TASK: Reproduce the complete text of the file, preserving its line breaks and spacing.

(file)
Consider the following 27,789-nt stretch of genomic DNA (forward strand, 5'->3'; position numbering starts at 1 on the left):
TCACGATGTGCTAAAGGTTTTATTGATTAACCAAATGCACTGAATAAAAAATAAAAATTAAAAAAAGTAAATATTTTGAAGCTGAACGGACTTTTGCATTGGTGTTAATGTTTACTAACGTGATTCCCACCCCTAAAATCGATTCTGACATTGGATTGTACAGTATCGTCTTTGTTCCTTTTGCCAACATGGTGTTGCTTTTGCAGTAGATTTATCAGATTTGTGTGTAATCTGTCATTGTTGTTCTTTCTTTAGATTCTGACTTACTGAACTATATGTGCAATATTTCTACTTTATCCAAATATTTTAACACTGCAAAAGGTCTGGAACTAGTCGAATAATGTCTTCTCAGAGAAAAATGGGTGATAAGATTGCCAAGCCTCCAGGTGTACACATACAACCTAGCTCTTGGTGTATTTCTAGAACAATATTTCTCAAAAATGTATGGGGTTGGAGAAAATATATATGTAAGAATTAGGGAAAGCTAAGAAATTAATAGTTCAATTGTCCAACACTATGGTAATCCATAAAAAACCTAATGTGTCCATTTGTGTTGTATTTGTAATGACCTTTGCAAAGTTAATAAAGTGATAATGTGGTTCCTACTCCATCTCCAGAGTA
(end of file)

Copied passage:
Consider the following 27,789-nt stretch of genomic DNA (forward strand, 5'->3'; position numbering starts at 1 on the left):
TCACGATGTGCTAAAGGTTTTATTGATTAACCAAATGCACTGAATAAAAAATAAAAATTAAAAAAAGTAAATATTTTGAAGCTGAACGGACTTTTGCATTGGTGTTAATGTTTACTAACGTGATTCCCACCCCTAAAATCGATTCTGACATTGGATTGTACAGTATCGTCTTTGTTCCTTTTGCCAACATGGTGTTGCTTTTGCAGTAGATTTATCAGATTTGTGTGTAATCTGTCATTGTTGTTCTTTCTTTAGATTCTGACTTACTGAACTATATGTGCAATATTTCTACTTTATCCAAATATTTTAACACTGCAAAAGGTCTGGAACTAGTCGAATAATGTCTTCTCAGAGAAAAATGGGTGATAAGATTGCCAAGCCTCCAGGTGTACACATACAACCTAGCTCTTGGTGTATTTCTAGAACAATATTTCTCAAAAATGTATGGGGTTGGAGAAAATATATATGTAAGAATTAGGGAAAGCTAAGAAATTAATAGTTCAATTGTCCAACACTATGGTAATCCATAAAAAACCTAATGTGTCCATTTGTGTTGTATTTGTAATGACCTTTGCAAAGTTAATAAAGTGATAATGTGGTTCCTACTCCATCTCCAGAGTA